1) The abstract for this essay reads, “Conspecific-preference in social perception is evident for multiple sensory modalities and in many species. There is also a dedicated neural network for face processing in primates. Yet, the evolutionary origin and the relative role of neural species-sensitivity and face-sensitivity in visuo-social processing are largely unknown. In this comparative study, species- and face-sensitivity to identical visual stimuli (videos of human and dog faces and occiputs) were examined using functional magnetic resonance imaging in dogs (n=20; 45% female) and humans (n=30; 50% female). In dogs, the bilateral mid suprasylvian gyrus showed conspecific-preference, no regions exhibited face-preference, and the majority of the visually-responsive cortex showed greater conspecific- than face-preference. In humans, conspecific-preferring regions (the right amygdala/hippocampus and the posterior superior temporal sulcus) also showed face-preference, and much of the visually-responsive cortex showed greater face- than conspecific-preference. Multivariate pattern analyses identified species-sensitive regions in both species, but face-sensitive regions only in humans. Across-species representational similarity analyses revealed stronger correspondence between dog and human response patterns for distinguishing con- from heterospecific faces than other contrasts. Results unveil functional analogies in dog and human visuo-social processing of conspecificity but suggest that cortical specialization for face perception may not be ubiquitous across mammals.”
2) The abstract for this essay reads, “Domestic animals are sensitive to human cues that facilitate inter-specific communication, including cues to emotional state. The eyes are important in signalling emotions, with the act of narrowing the eyes appearing to be associated with positive emotional communication in a range of species. This study examines the communicatory significance of a widely reported cat behaviour that involves eye narrowing, referred to as the slow blink sequence. Slow blink sequences typically involve a series of half-blinks followed by either a prolonged eye narrow or an eye closure. Our first experiment revealed that cat half-blinks and eye narrowing occurred more frequently in response to owners’ slow blink stimuli towards their cats (compared to no owner–cat interaction). In a second experiment, this time where an experimenter provided the slow blink stimulus, cats had a higher propensity to approach the experimenter after a slow blink interaction than when they had adopted a neutral expression. Collectively, our results suggest that slow blink sequences may function as a form of positive emotional communication between cats and humans.”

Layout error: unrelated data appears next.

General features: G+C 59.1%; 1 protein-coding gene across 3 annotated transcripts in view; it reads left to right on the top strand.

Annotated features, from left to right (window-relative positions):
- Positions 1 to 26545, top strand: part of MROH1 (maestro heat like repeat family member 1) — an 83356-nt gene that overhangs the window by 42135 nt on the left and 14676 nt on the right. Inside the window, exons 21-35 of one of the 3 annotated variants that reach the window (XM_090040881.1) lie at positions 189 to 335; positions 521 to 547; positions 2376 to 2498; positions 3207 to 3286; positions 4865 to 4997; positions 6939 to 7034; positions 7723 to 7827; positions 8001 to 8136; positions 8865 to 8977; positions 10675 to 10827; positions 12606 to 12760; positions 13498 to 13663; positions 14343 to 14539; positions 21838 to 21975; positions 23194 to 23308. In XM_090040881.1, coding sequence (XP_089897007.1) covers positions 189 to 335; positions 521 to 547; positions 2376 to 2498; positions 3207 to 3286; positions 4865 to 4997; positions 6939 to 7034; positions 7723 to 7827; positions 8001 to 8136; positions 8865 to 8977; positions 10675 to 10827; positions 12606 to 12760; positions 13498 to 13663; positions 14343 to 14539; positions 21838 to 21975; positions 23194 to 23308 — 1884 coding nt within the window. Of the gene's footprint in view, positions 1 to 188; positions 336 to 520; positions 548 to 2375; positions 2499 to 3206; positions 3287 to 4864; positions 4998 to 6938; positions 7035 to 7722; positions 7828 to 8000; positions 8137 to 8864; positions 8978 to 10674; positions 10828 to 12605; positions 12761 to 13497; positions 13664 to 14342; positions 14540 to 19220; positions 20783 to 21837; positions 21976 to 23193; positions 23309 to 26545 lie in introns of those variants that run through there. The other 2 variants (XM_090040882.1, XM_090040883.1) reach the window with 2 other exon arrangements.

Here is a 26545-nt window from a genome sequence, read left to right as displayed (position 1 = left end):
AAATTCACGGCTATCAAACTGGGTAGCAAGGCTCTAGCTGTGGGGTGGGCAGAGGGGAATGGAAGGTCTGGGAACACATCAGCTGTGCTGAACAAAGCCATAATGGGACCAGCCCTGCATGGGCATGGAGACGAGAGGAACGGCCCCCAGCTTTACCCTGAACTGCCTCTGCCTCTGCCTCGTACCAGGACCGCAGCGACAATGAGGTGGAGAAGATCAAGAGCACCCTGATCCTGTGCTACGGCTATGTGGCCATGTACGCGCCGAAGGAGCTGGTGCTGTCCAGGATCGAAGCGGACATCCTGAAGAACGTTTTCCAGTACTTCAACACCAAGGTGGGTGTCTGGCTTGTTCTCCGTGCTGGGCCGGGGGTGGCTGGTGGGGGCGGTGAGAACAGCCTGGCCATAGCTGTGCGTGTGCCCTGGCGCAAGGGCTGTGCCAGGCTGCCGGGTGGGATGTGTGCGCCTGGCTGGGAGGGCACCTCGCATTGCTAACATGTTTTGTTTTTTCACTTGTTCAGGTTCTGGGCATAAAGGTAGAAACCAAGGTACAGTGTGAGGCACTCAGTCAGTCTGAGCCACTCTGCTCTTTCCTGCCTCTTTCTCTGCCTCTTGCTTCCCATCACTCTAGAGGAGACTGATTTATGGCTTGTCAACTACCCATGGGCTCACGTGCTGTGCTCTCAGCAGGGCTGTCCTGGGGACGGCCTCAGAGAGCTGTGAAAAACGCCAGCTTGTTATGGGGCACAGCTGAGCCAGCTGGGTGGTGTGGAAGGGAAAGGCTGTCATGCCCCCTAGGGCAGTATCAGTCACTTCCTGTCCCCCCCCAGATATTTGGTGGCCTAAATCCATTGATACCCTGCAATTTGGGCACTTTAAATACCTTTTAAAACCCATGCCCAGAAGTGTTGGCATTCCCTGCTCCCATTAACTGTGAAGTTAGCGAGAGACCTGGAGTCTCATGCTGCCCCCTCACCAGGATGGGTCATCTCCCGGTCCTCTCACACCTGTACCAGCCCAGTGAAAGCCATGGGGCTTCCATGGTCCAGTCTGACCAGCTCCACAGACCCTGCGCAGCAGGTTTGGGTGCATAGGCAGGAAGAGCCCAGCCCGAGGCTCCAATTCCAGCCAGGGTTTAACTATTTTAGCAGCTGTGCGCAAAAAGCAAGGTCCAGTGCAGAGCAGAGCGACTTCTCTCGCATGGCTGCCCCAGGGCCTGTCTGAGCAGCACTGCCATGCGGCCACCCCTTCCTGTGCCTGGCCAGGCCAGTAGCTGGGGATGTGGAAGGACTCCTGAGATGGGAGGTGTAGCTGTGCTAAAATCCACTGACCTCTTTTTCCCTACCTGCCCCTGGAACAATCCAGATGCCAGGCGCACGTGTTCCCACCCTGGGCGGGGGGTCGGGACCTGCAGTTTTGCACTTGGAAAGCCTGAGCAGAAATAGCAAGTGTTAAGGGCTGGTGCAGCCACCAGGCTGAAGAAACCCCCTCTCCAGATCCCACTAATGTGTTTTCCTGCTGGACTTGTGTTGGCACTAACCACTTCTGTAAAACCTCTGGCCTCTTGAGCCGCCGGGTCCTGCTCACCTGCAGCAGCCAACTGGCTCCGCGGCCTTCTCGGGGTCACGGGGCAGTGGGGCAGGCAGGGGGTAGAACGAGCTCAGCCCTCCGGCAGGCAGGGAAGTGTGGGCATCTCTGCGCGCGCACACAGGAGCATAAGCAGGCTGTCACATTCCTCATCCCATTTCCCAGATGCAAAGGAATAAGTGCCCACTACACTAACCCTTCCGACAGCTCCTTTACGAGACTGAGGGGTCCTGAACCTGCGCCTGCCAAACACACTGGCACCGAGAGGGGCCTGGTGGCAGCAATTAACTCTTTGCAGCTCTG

Bekoff, Marc. Dogs Watch Us Carefully and Read Our Faces Very Well. (Research shows dogs pay close attention to different human facial expressions.)
_____. How a Dog’s Brain Processes Human Faces. (New research using fMRI shows the bilateral temporal cortex plays a key role.)
_____. Secrets of the Snout: A Dog’s Nose Is a Work of Art. (What dogs’ noses know and how they work.)
_____. “Bad Dog?” The Psychology of Using Positive Reinforcement. (A new study shows a human’s emotional state and confidence are important.)
_____. Allowing Dogs to Sniff Helps Them Think Positively. (New research shows that allowing dogs to exercise their noses is good for them.)
_____. “My Own Dog Is an Idiot, but She’s a Lovable Idiot.” (A dog researcher has it all wrong!)
_____. Canine Confidential: Why Dogs Do What They Do. University of Chicago Press, 2018.
_____ and Jessica Pierce. Unleashing Your Dog: A Field Guide to Giving Your Canine Companion the Best Life Possible. New World Library, 2019.